Distance 302km (186 miles)
Climbing 3864m (12,677ft)
Duration 10-15 hours
Maps OS Landranger 160, Brecon Beacons
- Download the route here
Having happily signed up for the Dragon Ride back in the spring, I was coasting towards the June event on inflated self-confidence and very little riding. I’d done the Dragon a couple of times five or six years ago; it wasn’t easy but the climbs were steady, distance manageable… I’d be okay.
Then the week before the ride, Editor Rob decided that the Dragon Devil option: 300km rather than 220, with the added attraction of the 15 per cent Devil’s Staircase climb was the ride I should be doing, and after quietly acquiescing I disappeared to contemplate my folly.
Both Google and I knew full well there was nothing I could do at this stage to prepare myself, except to hope that the basic level of fitness I’d thought would get me round the Gran Fondo could be stretched to cover the Devil without breaking. It would be the furthest I’d ridden in one go, and a quick look at the route showed me the Staircase wasn’t the only climbing addition since my last visit to the event. The Dragon also had a signature climb: the Devil’s Elbow.
PARK AND RIDE
Cutting it a bit fine, I arrive at the ride’s Margam Park HQ just in time to set off with a few fellow Devil stragglers and the first batch of Gran Fondo participants at around 7.15am.
It’s only as we’re guided out of the park and across the first road of the day that I start to contemplate the challenge that lies ahead. Audax rides often total 300km and more, but sportives rarely do. What lies ahead is uncharted territory for me. Can I even ride 300km? If I can, can I do it over the Welsh mountains? And can I do it before nightfall?
In an effort to keep the negative voices quiet – ride at 25kph all day to get around 300km in 12 hours? – it’s time to start accentuating the positives. The long, sweeping climbs offer the sort of riding that’s rare in the part of England where I live, and the scenery will be breathtaking. Also, the longer distance will take us beyond the national park and deeper into mid-Wales, where the roads will be even quieter and the countryside even more remote… We just have to get out of Port Talbot first.
The wide roads that take us towards the villages and valleys of the Beacons are quiet at this time of the morning, giving us a clear run away from the steelworks and into more open country and more interesting roads. Before long we’re on the lower reaches of the day’s first climb, the Bwlch. Having approached from the west, we ascend from a different route to my previous visits, but the climb is as spectacular as I remember it and immediately has me shifting into my smallest gear.
It’s going to be a long haul, and I can’t afford to waste any energy this early, so it’s time to suck in the ego and let as many people ride past me as see fit. My eyes are fixed on the long goal.
The most rewarding part of climbing in the Beacons is that the long roads up are followed by long, sweeping roads down; descents much more enjoyable than the steep, tight, twisting affairs we often encounter in the west country. There’s still quite a chill in the air on top of the mountain, and I’m grateful for my gilet on the way down, but there’s nothing like getting into a crouch and shooting down a long, wide road to put a smile on your face.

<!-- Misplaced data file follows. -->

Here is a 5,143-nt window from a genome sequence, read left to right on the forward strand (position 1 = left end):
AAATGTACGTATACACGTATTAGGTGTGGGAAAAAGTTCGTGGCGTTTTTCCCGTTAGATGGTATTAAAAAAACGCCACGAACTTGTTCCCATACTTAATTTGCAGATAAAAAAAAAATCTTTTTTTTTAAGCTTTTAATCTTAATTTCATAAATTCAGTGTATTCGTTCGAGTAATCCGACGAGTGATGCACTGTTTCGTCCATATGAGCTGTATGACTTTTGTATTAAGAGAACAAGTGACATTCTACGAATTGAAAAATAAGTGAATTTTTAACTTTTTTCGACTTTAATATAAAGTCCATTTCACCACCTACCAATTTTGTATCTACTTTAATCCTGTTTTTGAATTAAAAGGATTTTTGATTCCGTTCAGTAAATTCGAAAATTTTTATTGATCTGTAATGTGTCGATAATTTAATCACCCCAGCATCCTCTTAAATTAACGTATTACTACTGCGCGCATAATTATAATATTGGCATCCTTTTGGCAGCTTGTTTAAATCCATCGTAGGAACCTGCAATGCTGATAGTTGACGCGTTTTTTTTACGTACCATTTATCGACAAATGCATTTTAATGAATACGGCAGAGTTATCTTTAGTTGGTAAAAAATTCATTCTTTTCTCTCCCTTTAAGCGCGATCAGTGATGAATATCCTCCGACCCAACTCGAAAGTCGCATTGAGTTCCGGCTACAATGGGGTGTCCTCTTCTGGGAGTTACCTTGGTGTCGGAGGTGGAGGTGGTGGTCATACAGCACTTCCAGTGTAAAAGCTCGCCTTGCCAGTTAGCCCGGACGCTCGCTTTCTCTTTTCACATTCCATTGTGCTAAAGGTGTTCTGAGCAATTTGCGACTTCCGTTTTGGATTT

After passing through Treorchy at the foot of the Bwlch, we’re all on our way up again, this time climbing the Rhigos. Another long and steady affair, it features the same sweeping hairpins as the Bwlch and conjures up images of an Alpine adventure. More riders come past me, including one on what I can only describe as a step bike: he’s standing upright on a cross-trainer with wheels and powering his lean, sinewy way past me. It’s impressive, though his trouble will come on the way down, where he is presumably limited in the same way a rider on a fixie would be; Usain Bolt would struggle to run as fast as he will need to…
After cruising past the Penderyn whisky distillery (too early!) and into the Beacons, things become increasingly remote. Due to the numbers involved, the Dragon Ride has a history of sticking to major roads, but today the organisers have taken us off the beaten track. And the hedgerow-lined lanes eventually bring us to the foot of the day’s first brush with Satan himself.
The Devil’s Elbow has become the key climb of the event. A mile-long grind through two hairpin bends to the top of the Senni valley, it offers spectacular views – if you can lift your head higher than the tarmac one metre ahead of your front tyre – and gives me my first inkling that this ride might be too much for me. Out of the saddle I labour my way up with the rest, but this is mile 55 out of a proposed 186.
After a run across sparse moorland, with red kites circling overhead, we hit the town of Glynneath and double back on ourselves to head out across the Beacons once more, climbing to the Cray Reservoir. It’s a long drag, but with the right gear and a sense of perseverance I tackle it fairly easily.